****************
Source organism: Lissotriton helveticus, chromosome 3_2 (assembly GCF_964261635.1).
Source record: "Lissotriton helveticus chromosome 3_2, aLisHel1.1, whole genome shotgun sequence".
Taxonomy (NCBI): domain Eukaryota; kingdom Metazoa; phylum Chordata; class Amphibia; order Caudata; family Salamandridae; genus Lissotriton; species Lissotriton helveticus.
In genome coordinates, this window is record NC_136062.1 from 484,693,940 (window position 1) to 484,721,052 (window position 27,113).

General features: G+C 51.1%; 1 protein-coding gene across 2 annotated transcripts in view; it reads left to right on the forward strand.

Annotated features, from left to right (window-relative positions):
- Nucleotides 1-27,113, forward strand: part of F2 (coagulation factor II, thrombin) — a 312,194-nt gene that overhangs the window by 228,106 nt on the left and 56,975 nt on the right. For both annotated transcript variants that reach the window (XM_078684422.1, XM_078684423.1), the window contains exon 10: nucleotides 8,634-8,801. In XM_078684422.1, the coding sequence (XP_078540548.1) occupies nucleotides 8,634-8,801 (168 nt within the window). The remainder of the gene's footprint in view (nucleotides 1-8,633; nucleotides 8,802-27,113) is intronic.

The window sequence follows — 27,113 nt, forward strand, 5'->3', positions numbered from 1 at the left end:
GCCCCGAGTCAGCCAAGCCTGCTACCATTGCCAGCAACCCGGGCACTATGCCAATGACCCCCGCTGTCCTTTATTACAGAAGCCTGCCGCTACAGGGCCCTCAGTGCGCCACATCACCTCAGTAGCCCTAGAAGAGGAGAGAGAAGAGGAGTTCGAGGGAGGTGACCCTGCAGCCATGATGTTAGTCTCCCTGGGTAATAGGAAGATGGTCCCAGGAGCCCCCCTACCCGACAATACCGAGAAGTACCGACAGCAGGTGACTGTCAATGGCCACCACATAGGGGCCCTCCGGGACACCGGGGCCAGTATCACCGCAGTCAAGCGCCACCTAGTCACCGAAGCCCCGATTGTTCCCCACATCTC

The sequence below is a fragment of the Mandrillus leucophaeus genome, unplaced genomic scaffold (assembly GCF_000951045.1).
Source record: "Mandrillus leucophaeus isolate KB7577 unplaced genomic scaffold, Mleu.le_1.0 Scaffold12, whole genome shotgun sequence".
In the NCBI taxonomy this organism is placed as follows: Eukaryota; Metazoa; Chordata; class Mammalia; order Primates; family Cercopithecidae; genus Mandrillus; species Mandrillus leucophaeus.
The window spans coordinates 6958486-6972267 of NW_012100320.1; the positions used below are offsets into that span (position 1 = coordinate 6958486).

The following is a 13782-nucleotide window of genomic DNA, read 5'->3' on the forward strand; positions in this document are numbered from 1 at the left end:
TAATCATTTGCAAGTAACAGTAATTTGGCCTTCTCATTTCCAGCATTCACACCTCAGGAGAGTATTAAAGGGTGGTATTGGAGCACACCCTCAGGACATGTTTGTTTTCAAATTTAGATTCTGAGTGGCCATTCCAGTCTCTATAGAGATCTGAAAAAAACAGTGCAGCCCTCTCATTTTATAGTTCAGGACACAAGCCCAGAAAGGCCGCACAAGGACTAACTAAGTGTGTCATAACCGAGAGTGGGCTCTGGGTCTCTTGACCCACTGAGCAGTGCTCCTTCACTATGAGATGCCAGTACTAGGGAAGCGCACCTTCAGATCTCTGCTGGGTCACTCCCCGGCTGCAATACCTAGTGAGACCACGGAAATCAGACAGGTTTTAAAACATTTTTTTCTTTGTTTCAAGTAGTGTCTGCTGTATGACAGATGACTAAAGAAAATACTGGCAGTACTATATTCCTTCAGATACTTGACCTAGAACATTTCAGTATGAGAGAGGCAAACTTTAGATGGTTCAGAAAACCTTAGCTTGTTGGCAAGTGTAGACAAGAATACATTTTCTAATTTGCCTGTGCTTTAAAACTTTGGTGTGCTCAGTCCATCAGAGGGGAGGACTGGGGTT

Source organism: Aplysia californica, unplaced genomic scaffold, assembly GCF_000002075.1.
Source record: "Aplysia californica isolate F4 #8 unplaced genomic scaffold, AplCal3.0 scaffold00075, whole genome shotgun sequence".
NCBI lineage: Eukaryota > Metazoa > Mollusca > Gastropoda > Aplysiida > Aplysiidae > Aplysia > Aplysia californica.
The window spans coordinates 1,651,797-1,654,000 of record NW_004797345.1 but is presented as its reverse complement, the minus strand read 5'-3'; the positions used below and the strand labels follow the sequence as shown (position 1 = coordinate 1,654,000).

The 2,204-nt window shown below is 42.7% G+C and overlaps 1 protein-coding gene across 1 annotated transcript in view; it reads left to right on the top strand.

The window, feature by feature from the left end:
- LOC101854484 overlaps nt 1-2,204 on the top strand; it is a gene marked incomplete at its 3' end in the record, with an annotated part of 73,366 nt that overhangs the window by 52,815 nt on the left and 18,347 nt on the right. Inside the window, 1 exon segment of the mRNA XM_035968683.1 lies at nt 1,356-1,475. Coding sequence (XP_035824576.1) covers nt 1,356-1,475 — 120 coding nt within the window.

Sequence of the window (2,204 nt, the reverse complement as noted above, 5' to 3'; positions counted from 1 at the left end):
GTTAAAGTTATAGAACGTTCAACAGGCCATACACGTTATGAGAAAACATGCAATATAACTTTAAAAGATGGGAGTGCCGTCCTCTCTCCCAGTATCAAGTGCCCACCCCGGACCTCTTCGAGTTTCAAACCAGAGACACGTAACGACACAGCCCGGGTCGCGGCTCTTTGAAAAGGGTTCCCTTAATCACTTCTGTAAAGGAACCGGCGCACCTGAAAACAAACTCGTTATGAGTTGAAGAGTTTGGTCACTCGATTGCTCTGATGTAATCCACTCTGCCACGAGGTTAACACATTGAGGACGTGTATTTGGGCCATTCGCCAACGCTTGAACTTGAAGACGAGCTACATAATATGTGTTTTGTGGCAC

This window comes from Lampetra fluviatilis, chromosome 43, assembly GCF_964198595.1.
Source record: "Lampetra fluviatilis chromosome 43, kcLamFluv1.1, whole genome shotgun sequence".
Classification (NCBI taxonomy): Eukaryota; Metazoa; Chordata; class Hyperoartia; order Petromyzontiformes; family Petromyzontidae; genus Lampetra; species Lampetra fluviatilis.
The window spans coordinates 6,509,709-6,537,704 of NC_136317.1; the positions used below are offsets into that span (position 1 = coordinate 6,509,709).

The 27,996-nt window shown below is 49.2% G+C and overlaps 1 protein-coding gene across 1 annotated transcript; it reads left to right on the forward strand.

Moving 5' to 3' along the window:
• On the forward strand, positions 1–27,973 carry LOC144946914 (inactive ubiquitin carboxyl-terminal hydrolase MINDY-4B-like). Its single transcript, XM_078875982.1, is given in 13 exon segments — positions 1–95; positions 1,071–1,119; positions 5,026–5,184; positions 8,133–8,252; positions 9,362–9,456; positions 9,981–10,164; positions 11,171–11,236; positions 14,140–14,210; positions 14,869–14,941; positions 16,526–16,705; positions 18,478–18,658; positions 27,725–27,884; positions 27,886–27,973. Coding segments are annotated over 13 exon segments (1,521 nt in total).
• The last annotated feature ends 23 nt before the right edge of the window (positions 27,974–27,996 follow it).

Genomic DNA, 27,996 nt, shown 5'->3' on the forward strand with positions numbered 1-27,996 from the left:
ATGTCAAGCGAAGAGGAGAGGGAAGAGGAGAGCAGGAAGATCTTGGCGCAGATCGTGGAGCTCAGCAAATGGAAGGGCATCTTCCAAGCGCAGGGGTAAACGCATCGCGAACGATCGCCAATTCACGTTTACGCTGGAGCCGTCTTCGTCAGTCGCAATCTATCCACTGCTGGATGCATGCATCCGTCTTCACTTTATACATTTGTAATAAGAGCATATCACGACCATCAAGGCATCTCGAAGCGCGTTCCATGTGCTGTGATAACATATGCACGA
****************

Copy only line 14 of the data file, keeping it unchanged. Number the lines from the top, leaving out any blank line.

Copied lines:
The following is a 13782-nucleotide window of genomic DNA, read 5'->3' on the forward strand; positions in this document are numbered from 1 at the left end: